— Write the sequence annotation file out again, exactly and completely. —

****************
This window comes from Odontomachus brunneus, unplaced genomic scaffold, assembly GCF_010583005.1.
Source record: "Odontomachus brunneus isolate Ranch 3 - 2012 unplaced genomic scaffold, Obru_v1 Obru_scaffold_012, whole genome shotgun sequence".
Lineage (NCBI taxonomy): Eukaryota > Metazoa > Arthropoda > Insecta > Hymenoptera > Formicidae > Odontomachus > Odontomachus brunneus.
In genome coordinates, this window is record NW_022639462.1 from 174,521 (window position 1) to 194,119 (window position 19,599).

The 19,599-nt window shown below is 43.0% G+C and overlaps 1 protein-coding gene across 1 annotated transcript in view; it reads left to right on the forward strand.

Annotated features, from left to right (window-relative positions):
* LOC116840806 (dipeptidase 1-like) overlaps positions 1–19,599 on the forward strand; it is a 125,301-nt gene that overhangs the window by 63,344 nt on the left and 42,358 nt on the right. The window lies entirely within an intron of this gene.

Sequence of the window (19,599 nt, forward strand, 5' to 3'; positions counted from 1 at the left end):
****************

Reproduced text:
This window comes from Odontomachus brunneus, unplaced genomic scaffold, assembly GCF_010583005.1.
Source record: "Odontomachus brunneus isolate Ranch 3 - 2012 unplaced genomic scaffold, Obru_v1 Obru_scaffold_012, whole genome shotgun sequence".
Lineage (NCBI taxonomy): Eukaryota > Metazoa > Arthropoda > Insecta > Hymenoptera > Formicidae > Odontomachus > Odontomachus brunneus.
In genome coordinates, this window is record NW_022639462.1 from 174,521 (window position 1) to 194,119 (window position 19,599).

The 19,599-nt window shown below is 43.0% G+C and overlaps 1 protein-coding gene across 1 annotated transcript in view; it reads left to right on the forward strand.

Annotated features, from left to right (window-relative positions):
* LOC116840806 (dipeptidase 1-like) overlaps positions 1–19,599 on the forward strand; it is a 125,301-nt gene that overhangs the window by 63,344 nt on the left and 42,358 nt on the right. The window lies entirely within an intron of this gene.

Sequence of the window (19,599 nt, forward strand, 5' to 3'; positions counted from 1 at the left end):